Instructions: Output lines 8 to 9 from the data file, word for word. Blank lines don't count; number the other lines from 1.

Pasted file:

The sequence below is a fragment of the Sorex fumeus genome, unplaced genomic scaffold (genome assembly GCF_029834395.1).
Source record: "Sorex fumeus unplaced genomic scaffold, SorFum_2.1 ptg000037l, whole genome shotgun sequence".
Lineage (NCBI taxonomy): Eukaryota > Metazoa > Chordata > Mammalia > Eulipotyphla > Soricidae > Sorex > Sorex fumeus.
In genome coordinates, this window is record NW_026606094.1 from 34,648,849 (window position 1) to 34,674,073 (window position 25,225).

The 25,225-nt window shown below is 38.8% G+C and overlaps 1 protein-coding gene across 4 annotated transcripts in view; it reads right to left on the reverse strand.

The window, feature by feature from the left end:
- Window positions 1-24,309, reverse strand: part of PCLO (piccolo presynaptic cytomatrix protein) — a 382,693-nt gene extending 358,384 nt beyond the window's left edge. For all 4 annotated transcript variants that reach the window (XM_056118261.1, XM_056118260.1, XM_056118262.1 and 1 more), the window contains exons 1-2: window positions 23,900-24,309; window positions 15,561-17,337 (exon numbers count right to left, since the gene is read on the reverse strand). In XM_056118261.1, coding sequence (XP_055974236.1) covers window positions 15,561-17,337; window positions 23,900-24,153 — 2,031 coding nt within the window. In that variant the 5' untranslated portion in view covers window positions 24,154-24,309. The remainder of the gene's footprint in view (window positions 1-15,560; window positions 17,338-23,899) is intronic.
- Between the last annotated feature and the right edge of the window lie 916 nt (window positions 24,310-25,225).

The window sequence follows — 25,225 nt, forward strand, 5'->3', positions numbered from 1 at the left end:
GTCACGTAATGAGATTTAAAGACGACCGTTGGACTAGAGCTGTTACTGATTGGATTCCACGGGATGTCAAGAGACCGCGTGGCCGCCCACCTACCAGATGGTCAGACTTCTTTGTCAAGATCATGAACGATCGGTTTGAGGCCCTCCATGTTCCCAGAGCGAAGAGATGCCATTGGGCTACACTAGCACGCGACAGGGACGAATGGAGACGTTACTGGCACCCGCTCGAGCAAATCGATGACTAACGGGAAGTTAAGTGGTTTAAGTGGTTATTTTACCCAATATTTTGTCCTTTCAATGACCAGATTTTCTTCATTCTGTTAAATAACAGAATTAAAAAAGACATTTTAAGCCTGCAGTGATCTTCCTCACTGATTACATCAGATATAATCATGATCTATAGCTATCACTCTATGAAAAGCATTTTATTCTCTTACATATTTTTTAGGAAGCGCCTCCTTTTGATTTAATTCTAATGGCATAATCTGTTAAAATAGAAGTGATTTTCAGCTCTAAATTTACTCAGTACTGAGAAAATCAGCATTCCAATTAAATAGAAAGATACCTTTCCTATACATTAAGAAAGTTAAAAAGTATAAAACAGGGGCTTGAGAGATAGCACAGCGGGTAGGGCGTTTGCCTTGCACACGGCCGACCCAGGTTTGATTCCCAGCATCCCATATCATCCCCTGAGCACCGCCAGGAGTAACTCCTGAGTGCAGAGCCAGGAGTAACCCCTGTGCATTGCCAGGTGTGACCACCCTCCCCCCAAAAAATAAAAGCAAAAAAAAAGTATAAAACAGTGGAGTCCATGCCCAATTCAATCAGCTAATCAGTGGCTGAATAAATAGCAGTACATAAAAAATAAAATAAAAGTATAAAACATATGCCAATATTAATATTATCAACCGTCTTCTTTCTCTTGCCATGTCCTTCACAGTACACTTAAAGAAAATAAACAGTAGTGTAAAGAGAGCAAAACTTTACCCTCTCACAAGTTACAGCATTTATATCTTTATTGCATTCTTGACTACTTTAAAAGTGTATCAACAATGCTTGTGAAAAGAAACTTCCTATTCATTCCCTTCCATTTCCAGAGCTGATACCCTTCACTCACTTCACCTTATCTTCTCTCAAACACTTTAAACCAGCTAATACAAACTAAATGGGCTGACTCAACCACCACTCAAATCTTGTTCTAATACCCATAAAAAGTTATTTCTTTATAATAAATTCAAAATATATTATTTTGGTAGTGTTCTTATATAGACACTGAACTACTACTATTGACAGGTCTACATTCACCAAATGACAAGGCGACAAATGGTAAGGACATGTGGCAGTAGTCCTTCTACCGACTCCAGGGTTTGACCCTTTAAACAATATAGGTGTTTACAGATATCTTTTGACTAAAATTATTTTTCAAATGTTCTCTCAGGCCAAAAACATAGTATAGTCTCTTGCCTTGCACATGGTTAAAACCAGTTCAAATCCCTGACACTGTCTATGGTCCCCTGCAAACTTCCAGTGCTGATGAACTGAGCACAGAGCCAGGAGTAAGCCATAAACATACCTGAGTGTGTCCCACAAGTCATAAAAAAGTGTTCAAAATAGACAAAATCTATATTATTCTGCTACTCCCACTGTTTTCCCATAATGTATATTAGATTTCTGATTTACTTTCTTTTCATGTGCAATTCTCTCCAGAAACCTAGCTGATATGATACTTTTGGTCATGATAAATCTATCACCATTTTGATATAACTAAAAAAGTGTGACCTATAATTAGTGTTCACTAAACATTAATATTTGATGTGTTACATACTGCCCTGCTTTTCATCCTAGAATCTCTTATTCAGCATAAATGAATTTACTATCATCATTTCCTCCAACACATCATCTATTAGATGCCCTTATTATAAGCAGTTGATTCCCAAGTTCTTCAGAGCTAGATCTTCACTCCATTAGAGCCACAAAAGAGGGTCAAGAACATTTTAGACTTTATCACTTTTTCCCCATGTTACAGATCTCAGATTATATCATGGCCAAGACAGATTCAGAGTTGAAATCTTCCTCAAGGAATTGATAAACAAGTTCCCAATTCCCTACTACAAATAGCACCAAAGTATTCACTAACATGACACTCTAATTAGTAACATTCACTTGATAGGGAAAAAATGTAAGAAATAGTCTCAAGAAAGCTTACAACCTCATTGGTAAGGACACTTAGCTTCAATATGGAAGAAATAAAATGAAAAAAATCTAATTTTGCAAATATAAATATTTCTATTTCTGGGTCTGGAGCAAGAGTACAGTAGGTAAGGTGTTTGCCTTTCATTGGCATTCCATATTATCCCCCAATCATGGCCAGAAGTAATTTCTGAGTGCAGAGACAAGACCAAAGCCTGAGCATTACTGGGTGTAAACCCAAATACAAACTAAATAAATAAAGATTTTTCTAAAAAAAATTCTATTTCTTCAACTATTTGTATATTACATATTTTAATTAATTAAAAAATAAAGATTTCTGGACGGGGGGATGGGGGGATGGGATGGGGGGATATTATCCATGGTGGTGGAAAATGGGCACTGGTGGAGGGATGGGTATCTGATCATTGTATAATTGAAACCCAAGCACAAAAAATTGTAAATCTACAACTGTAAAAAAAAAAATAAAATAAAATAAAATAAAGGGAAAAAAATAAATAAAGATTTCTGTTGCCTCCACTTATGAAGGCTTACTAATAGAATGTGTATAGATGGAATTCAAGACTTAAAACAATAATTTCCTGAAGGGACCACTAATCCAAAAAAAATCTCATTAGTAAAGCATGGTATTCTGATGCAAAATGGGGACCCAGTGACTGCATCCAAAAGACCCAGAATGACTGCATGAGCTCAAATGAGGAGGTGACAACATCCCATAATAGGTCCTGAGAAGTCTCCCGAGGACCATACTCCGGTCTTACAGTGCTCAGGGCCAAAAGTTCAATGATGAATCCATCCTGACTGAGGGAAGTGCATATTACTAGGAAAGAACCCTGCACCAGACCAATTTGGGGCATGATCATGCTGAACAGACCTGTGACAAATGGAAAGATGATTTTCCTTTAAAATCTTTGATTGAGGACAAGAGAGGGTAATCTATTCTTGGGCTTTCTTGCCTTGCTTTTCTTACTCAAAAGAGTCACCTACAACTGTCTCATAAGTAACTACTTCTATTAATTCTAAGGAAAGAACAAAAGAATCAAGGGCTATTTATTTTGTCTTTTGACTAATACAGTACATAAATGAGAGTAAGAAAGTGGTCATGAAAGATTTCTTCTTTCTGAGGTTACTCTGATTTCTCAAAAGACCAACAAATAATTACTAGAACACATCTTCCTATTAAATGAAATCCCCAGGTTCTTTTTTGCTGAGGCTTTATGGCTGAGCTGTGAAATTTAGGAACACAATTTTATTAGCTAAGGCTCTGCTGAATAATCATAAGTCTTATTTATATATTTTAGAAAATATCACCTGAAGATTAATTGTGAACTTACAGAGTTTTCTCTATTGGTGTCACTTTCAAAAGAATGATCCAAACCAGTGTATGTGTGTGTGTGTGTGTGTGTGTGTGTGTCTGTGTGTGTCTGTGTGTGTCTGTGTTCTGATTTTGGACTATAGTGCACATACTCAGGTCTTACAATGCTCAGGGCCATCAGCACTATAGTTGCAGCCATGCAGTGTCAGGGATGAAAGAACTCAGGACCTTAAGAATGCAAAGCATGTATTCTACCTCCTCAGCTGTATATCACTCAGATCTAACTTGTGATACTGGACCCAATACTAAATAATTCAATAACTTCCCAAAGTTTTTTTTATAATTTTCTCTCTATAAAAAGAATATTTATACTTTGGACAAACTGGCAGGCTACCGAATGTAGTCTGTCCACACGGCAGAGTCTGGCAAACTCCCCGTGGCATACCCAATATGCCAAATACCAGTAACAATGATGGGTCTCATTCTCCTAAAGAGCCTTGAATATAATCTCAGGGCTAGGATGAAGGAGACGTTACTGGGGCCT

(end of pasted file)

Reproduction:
- Between the last annotated feature and the right edge of the window lie 916 nt (window positions 24,310-25,225).

The window sequence follows — 25,225 nt, forward strand, 5'->3', positions numbered from 1 at the left end: